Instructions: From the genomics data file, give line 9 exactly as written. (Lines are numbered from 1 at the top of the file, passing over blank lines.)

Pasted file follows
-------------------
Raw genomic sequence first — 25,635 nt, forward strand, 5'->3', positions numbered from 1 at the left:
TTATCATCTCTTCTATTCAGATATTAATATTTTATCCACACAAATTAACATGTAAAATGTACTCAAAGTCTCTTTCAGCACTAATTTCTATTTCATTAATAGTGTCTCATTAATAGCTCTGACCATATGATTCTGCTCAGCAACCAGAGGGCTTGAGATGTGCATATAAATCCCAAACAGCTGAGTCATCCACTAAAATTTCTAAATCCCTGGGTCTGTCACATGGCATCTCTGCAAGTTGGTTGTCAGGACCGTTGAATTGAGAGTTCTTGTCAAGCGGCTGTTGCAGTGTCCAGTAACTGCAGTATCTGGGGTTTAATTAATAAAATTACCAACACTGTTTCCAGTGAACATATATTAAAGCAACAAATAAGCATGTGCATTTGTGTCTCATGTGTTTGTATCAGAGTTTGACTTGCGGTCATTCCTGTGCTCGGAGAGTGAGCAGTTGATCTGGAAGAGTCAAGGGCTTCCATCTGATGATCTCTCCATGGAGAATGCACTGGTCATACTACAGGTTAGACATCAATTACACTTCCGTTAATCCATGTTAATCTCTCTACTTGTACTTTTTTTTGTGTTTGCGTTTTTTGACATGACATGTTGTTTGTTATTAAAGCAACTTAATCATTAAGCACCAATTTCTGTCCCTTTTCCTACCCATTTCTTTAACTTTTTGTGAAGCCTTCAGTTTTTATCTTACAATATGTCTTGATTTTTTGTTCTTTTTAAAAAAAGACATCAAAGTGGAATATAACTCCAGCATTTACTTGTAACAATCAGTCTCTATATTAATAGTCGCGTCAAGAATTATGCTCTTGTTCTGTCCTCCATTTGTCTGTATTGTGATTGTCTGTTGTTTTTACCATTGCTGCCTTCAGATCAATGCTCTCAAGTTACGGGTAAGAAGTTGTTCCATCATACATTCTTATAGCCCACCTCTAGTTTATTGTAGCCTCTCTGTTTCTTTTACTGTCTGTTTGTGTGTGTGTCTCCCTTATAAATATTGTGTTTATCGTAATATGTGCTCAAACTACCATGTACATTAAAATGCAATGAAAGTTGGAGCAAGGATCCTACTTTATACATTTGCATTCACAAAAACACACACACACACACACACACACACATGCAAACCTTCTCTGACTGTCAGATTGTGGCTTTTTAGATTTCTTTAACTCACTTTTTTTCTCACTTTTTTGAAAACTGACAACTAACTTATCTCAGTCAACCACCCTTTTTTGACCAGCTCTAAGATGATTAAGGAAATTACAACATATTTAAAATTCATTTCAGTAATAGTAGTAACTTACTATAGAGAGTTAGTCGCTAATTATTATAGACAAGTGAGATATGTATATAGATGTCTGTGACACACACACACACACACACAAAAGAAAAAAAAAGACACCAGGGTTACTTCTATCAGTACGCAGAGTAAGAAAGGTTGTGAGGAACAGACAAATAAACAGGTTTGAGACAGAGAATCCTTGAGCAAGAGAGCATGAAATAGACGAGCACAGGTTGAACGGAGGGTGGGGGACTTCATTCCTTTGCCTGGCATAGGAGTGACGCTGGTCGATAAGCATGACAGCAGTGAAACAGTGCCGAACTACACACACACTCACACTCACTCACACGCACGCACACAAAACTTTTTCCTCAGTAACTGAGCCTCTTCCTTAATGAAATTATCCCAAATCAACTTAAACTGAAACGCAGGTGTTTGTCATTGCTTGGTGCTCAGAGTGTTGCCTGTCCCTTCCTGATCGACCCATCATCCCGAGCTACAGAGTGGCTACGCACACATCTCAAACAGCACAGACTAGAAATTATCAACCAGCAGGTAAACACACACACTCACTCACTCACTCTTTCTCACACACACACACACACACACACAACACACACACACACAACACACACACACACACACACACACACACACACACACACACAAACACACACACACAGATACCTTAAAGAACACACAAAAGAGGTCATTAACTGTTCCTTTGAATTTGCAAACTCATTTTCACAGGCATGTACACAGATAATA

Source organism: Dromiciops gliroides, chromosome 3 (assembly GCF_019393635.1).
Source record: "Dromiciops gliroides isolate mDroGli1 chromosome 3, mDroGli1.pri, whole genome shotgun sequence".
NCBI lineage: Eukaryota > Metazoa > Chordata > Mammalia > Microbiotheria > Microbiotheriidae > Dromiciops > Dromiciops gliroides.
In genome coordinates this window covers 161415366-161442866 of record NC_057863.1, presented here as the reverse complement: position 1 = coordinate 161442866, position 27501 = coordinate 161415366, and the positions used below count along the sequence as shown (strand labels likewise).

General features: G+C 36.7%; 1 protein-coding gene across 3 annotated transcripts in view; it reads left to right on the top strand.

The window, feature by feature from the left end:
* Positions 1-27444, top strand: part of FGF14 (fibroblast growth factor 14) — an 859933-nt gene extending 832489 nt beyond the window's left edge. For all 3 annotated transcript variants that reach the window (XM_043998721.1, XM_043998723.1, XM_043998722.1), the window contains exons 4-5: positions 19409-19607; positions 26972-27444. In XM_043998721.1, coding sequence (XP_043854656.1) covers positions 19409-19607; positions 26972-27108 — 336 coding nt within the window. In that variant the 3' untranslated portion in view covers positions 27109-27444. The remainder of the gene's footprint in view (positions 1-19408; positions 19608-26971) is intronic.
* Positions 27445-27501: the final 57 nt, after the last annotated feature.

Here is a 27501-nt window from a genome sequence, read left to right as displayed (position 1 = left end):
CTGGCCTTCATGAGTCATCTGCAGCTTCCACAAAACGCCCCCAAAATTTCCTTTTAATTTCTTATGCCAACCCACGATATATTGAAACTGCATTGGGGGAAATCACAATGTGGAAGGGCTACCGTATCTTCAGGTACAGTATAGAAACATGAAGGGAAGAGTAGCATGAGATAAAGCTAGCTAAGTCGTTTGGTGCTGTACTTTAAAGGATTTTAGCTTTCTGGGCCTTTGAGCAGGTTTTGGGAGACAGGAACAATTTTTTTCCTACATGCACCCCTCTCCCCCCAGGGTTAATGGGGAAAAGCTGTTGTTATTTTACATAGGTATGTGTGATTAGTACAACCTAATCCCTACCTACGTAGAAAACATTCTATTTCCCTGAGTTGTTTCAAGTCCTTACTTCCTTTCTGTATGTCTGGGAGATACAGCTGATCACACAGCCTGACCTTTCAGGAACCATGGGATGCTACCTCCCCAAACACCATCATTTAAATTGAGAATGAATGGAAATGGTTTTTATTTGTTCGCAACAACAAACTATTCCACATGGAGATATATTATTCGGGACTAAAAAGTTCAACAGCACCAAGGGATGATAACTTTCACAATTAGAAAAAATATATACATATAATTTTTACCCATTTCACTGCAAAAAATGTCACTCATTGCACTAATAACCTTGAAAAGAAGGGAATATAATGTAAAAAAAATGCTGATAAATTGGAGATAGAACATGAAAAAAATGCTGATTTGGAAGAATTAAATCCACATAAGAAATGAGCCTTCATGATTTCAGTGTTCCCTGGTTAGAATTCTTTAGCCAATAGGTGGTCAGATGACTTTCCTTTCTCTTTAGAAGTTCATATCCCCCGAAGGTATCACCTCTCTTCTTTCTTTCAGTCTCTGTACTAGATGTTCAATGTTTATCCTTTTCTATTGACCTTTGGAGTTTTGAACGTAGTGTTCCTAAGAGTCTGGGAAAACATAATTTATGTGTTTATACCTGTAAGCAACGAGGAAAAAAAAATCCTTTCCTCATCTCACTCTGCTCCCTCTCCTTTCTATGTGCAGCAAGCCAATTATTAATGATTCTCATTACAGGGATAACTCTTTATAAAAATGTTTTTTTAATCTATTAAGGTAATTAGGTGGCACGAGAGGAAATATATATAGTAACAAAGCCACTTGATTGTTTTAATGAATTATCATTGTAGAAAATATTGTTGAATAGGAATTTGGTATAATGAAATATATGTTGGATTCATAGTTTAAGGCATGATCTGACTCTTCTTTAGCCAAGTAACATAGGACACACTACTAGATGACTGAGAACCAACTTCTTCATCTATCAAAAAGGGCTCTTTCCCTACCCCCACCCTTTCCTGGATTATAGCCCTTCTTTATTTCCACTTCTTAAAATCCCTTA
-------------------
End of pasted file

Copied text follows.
* Positions 1-27444, top strand: part of FGF14 (fibroblast growth factor 14) — an 859933-nt gene extending 832489 nt beyond the window's left edge. For all 3 annotated transcript variants that reach the window (XM_043998721.1, XM_043998723.1, XM_043998722.1), the window contains exons 4-5: positions 19409-19607; positions 26972-27444. In XM_043998721.1, coding sequence (XP_043854656.1) covers positions 19409-19607; positions 26972-27108 — 336 coding nt within the window. In that variant the 3' untranslated portion in view covers positions 27109-27444. The remainder of the gene's footprint in view (positions 1-19408; positions 19608-26971) is intronic.